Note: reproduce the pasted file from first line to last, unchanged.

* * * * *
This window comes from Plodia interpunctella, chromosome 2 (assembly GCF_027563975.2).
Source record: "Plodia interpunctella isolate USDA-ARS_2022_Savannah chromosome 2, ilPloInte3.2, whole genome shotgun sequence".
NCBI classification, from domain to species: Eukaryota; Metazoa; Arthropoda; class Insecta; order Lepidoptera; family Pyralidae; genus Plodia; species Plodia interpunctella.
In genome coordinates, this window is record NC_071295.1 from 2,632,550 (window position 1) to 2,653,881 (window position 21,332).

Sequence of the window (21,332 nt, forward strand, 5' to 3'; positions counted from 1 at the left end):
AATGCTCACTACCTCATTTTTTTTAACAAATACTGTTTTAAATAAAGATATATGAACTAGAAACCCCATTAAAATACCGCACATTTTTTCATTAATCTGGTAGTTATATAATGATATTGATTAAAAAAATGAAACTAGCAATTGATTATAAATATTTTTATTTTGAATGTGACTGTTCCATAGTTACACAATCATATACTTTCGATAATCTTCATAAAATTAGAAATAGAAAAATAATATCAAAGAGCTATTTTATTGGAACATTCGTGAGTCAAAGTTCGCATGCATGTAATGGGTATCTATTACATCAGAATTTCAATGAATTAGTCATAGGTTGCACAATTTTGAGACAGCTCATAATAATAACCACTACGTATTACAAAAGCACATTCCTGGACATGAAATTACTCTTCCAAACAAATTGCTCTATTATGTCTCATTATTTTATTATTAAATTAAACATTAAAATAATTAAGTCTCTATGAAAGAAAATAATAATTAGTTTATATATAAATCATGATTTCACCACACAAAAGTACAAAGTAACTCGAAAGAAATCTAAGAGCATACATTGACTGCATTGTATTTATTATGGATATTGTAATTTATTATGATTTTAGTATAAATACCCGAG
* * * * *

This window comes from Plodia interpunctella, chromosome 2 (assembly GCF_027563975.2).
Source record: "Plodia interpunctella isolate USDA-ARS_2022_Savannah chromosome 2, ilPloInte3.2, whole genome shotgun sequence".
NCBI classification, from domain to species: Eukaryota; Metazoa; Arthropoda; class Insecta; order Lepidoptera; family Pyralidae; genus Plodia; species Plodia interpunctella.
In genome coordinates, this window is record NC_071295.1 from 2,632,550 (window position 1) to 2,653,881 (window position 21,332).

Sequence of the window (21,332 nt, forward strand, 5' to 3'; positions counted from 1 at the left end):
AATGCTCACTACCTCATTTTTTTTAACAAATACTGTTTTAAATAAAGATATATGAACTAGAAACCCCATTAAAATACCGCACATTTTTTCATTAATCTGGTAGTTATATAATGATATTGATTAAAAAAATGAAACTAGCAATTGATTATAAATATTTTTATTTTGAATGTGACTGTTCCATAGTTACACAATCATATACTTTCGATAATCTTCATAAAATTAGAAATAGAAAAATAATATCAAAGAGCTATTTTATTGGAACATTCGTGAGTCAAAGTTCGCATGCATGTAATGGGTATCTATTACATCAGAATTTCAATGAATTAGTCATAGGTTGCACAATTTTGAGACAGCTCATAATAATAACCACTACGTATTACAAAAGCACATTCCTGGACATGAAATTACTCTTCCAAACAAATTGCTCTATTATGTCTCATTATTTTATTATTAAATTAAACATTAAAATAATTAAGTCTCTATGAAAGAAAATAATAATTAGTTTATATATAAATCATGATTTCACCACACAAAAGTACAAAGTAACTCGAAAGAAATCTAAGAGCATACATTGACTGCATTGTATTTATTATGGATATTGTAATTTATTATGATTTTAGTATAAATACCCGAG